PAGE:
So now I've added a rule that explicitly allows all traffic from the "tunnel server ipv4 address" from the tunnel config page. This appears to give me much greater odds of successfully pinging and connecting to my machines at home, but it's not 100%. Even worse than the ping issue though is that my ssh sessions routinely timeout...
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kasperd

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Re: can't ping hosts behind openbsd - blocked ICMPv6?
« Reply #8 on: April 12, 2013, 03:17:11 AM »

My only guess here is that since I'm doing NAT on IPv4, some previous packet from the network was causing some router state to allow these packets.
That sort of situation certainly happens sometimes. I am periodically using my laptop in places where I have to rely on such NAT behaviour to get an IPv6 tunnel out. For that explanation to match up with your log, the timeout would have to be less than 81 seconds. That's a quite small timeout for a NAT.

I have a script that can try to estimate the NAT timeout by pinging from my end. Do you want me to give it a shot at one of your IP addresses?

So now I've added a rule that explicitly allows all traffic from the "tunnel server ipv4 address" from the tunnel config page.
Is there really any security to be gained from restricting the source IP on that rule?
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arader

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Re: can't ping hosts behind openbsd - blocked ICMPv6?
« Reply #9 on: April 15, 2013, 09:15:23 PM »

My only guess here is that since I'm doing NAT on IPv4, some previous packet from the network was causing some router state to allow these packets.
That sort of situation certainly happens sometimes. I am periodically using my laptop in places where I have to rely on such NAT behaviour to get an IPv6 tunnel out. For that explanation to match up with your log, the timeout would have to be less than 81 seconds. That's a quite small timeout for a NAT.

I have a script that can try to estimate the NAT timeout by pinging from my end. Do you want me to give it a shot at one of your IP addresses?
I'd definitely be curious to see what the results are, yeah. Can you just try pinging 2001:470:1f05:3dd::1?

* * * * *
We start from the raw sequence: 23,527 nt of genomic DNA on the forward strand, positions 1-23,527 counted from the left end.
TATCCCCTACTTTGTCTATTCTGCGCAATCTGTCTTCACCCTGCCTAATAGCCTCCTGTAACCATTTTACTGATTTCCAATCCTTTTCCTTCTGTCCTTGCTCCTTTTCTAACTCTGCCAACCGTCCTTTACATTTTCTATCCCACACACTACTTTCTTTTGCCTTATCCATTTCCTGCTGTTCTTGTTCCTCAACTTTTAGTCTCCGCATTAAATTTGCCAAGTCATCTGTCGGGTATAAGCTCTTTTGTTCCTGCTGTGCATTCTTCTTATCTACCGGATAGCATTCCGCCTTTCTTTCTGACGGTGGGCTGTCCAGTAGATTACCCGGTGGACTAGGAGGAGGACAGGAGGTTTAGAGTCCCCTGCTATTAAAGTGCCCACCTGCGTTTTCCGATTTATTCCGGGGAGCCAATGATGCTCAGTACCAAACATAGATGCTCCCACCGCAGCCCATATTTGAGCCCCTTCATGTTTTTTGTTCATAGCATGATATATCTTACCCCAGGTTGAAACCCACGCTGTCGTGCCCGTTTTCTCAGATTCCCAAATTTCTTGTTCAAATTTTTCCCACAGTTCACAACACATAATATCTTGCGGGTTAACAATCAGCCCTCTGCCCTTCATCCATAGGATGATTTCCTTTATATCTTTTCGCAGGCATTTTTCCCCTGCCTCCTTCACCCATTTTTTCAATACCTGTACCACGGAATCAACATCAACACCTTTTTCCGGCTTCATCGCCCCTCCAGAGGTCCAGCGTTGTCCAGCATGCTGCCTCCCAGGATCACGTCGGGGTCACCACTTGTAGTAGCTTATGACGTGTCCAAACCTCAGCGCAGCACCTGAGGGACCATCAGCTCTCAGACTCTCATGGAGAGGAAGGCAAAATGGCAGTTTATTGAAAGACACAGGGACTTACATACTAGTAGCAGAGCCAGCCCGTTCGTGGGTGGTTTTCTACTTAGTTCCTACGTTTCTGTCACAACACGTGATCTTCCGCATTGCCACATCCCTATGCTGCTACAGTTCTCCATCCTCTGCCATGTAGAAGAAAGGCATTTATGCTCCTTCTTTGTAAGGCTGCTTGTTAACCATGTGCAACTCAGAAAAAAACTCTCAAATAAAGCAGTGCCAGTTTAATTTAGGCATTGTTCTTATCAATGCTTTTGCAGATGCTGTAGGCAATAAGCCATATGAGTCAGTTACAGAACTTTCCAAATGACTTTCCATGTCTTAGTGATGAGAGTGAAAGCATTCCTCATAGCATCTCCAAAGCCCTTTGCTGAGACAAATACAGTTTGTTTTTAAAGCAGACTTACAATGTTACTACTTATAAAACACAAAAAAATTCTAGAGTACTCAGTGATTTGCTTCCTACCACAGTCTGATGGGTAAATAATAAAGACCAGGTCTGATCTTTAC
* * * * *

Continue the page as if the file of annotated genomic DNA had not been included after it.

So now I've added a rule that explicitly allows all traffic from the "tunnel server ipv4 address" from the tunnel config page.
Is there really any security to be gained from restricting the source IP on that rule?
You're absolutely right, it isn't really secure at all. I tried limiting it only to traffic that was using the "encap" protocol (Protocol-41) but I still had issues pinging/connecting. What is the best solution then? how are people here usually accessing their network over the IPv6 tunnel? Or is this a pretty rare setup?
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kasperd

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Re: can't ping hosts behind openbsd - blocked ICMPv6?
« Reply #10 on: April 16, 2013, 02:45:37 PM »

I'd definitely be curious to see what the results are, yeah. Can you just try pinging 2001:470:1f05:3dd::1?
The script works by pinging once per second until it gets the first reply, then it performs exponential backoff until it no longer gets a reply. The idea is that the script will be pinging once per second until a packet from the inside opens a connection through the NAT. And at that point the script will notice and start backing off until there is a time out on the connection, at which point the script will no longer get replies.

I started it some minutes ago, and it got a reply on the very first ping it send to that IP. At this time it is waiting three minutes between two successive pings, and it still hasn't seen any loss of connectivity. I'll leave it running.

I tried limiting it only to traffic that was using the "encap" protocol (Protocol-41) but I still had issues pinging/connecting. What is the best solution then? how are people here usually accessing their network over the IPv6 tunnel? Or is this a pretty rare setup?
Accessing your own network from other locations is one of the cases, where you can benefit a lot from IPv6. So I don't think that is rare.

On my network I try to not filter protocol 41 at all. I permit incoming protocol 41 regardless of what source addresses it uses. I can filter the IPv6 packets once they have been decapsulated.

My reasoning behind that is that filtering which protocol 41 packets are permitted really only serves as a guard against spoofing of source IPv6 address, and a very ineffective guard at that, since there are so many other ways to spoof the source address at either the IPv4 or IPv6 layer. The best protection against source address spoofing is for higher layer protocols to actually verify that the party you are communicating with is able to receive packets you send to their IP address.